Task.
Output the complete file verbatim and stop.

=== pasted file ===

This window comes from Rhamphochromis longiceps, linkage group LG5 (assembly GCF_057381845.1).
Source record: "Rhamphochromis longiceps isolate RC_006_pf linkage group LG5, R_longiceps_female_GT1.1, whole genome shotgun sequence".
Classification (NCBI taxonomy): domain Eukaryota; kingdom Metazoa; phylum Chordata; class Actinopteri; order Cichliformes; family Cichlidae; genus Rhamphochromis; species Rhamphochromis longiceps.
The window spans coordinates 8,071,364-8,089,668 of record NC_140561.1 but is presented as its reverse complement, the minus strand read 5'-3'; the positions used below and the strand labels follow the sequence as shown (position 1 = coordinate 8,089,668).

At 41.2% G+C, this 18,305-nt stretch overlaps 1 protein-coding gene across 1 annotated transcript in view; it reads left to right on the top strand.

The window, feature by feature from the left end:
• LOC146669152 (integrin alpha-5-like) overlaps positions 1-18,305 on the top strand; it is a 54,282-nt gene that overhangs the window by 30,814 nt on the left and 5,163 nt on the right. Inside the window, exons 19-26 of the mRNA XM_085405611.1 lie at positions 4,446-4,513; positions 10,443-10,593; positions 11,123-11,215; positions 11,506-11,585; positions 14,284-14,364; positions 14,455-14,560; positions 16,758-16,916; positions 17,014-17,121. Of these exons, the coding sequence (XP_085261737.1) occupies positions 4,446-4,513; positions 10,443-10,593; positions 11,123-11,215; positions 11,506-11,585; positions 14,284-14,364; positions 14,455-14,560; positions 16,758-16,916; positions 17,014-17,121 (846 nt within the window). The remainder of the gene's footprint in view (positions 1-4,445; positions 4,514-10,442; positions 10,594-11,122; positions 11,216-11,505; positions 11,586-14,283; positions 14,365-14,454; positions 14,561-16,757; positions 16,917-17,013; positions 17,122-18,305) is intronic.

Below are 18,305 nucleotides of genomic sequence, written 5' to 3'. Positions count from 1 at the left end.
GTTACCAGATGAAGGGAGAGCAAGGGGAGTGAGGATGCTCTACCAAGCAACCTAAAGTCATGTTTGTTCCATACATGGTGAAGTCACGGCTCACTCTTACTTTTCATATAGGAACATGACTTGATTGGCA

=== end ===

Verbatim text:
This window comes from Rhamphochromis longiceps, linkage group LG5 (assembly GCF_057381845.1).
Source record: "Rhamphochromis longiceps isolate RC_006_pf linkage group LG5, R_longiceps_female_GT1.1, whole genome shotgun sequence".
Classification (NCBI taxonomy): domain Eukaryota; kingdom Metazoa; phylum Chordata; class Actinopteri; order Cichliformes; family Cichlidae; genus Rhamphochromis; species Rhamphochromis longiceps.
The window spans coordinates 8,071,364-8,089,668 of record NC_140561.1 but is presented as its reverse complement, the minus strand read 5'-3'; the positions used below and the strand labels follow the sequence as shown (position 1 = coordinate 8,089,668).

At 41.2% G+C, this 18,305-nt stretch overlaps 1 protein-coding gene across 1 annotated transcript in view; it reads left to right on the top strand.

The window, feature by feature from the left end:
• LOC146669152 (integrin alpha-5-like) overlaps positions 1-18,305 on the top strand; it is a 54,282-nt gene that overhangs the window by 30,814 nt on the left and 5,163 nt on the right. Inside the window, exons 19-26 of the mRNA XM_085405611.1 lie at positions 4,446-4,513; positions 10,443-10,593; positions 11,123-11,215; positions 11,506-11,585; positions 14,284-14,364; positions 14,455-14,560; positions 16,758-16,916; positions 17,014-17,121. Of these exons, the coding sequence (XP_085261737.1) occupies positions 4,446-4,513; positions 10,443-10,593; positions 11,123-11,215; positions 11,506-11,585; positions 14,284-14,364; positions 14,455-14,560; positions 16,758-16,916; positions 17,014-17,121 (846 nt within the window). The remainder of the gene's footprint in view (positions 1-4,445; positions 4,514-10,442; positions 10,594-11,122; positions 11,216-11,505; positions 11,586-14,283; positions 14,365-14,454; positions 14,561-16,757; positions 16,917-17,013; positions 17,122-18,305) is intronic.

Below are 18,305 nucleotides of genomic sequence, written 5' to 3'. Positions count from 1 at the left end.
GTTACCAGATGAAGGGAGAGCAAGGGGAGTGAGGATGCTCTACCAAGCAACCTAAAGTCATGTTTGTTCCATACATGGTGAAGTCACGGCTCACTCTTACTTTTCATATAGGAACATGACTTGATTGGCA